Maryland Gov. Hogan cancels bill-signing ceremony; remaining bills likely to become law without his signature

Gov. Larry Hogan canceled his final bill-signing ceremony that was scheduled for Thursday, a sign that he will likely allow hundreds of bills to become law without his signature.


“Based on the remaining bills, the May 23 bill signing was no longer necessary,” Hogan spokeswoman Shareese Churchill said in a statement.

Among the bills awaiting action from the Republican governor are measures that would create a board to monitor prices for prescription drugs that insurance plans for state and local governments pay, ban most foam food and drink containers and dissolve the state’s Handgun Permit Review Board.


Hogan also must make a decision on a bill that would send $3.2 million in state money to the Baltimore Symphony Orchestra. The BSO is counting on that money to resolve a labor dispute with musicians.

Another pending bill would require the state to refuse to accept federal family planning assistance, called Title X, if the federal government institutes a proposed “gag rule” that would prevent participating providers from discussing a pregnant woman’s options with them. The state would have to make up the funding difference for those low-income patients.

There also are hundreds of non-controversial bills awaiting action, including dozens of bills that adjust local liquor laws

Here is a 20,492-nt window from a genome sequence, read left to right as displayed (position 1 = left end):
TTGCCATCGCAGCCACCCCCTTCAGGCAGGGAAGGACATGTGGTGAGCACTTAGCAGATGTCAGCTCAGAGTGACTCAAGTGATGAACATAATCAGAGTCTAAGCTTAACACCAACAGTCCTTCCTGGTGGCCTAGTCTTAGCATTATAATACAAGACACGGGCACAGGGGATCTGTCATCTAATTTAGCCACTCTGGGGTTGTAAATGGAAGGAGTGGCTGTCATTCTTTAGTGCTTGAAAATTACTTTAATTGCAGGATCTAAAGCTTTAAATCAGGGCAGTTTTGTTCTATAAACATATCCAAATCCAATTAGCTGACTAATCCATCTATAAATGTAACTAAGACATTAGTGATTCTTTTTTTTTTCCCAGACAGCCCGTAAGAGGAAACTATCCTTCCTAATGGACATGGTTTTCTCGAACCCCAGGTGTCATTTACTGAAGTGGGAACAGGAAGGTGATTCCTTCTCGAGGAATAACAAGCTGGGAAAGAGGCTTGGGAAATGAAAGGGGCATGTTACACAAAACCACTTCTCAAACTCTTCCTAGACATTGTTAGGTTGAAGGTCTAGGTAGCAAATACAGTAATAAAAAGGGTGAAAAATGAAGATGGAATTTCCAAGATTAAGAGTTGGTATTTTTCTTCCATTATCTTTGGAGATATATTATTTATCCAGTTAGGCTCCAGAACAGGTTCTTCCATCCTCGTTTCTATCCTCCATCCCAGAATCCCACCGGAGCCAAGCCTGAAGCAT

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Hogan has until Friday to make final decisions on bills, including issuing any vetoes. Any bill that he doesn’t sign by Friday will automatically become law.

Hogan announced on Thursday that one of the bills that was awaiting his action, which increases renewable energy standards, will become law without his signature. The Clean Energy Jobs Act requires that the state get 50% of its electricity from renewable sources by 2030.

State lawmakers passed 864 bills and two joint resolutions during their 90-day General Assembly session this year.

Hogan vetoed a few bills during the session, with lawmakers quickly overturning them, including: a gradual increase of the minimum wage to $15, allowing local school districts to start the academic year after Labor Day, permanently protecting several no-harvest oyster sanctuaries and moving alcohol and tobacco enforcement from the Office of the Comptroller to a new independent agency. Democrats hold such a large majority in the General Assembly that they overrode those vetoes easily.

If Hogan vetoes any more bills, lawmakers will have to wait to take veto overrides votes the next time they are in session — which is currently scheduled to be their next regular General Assembly session in January.


Hogan also already has announced that he’s allowing a key public school funding bill to become law without his signature. The so-called “Blueprint for Maryland’s Future” will send more than $850 million extra to public school classrooms over two years, kicking off the implementation of recommendations of a commission that’s studying ways to improve the state’s schools.

But most bills have gotten Hogan’s signature in a series of bill-signing ceremonies at the State House since the end of the session in April. The lawmakers who sponsored the bills and supporters snake through long lines at the State House before posing for pictures with the governor, House of Delegates Speaker Adrienne Jones and Senate President Thomas V. Mike Miller in the Governor’s Reception Room.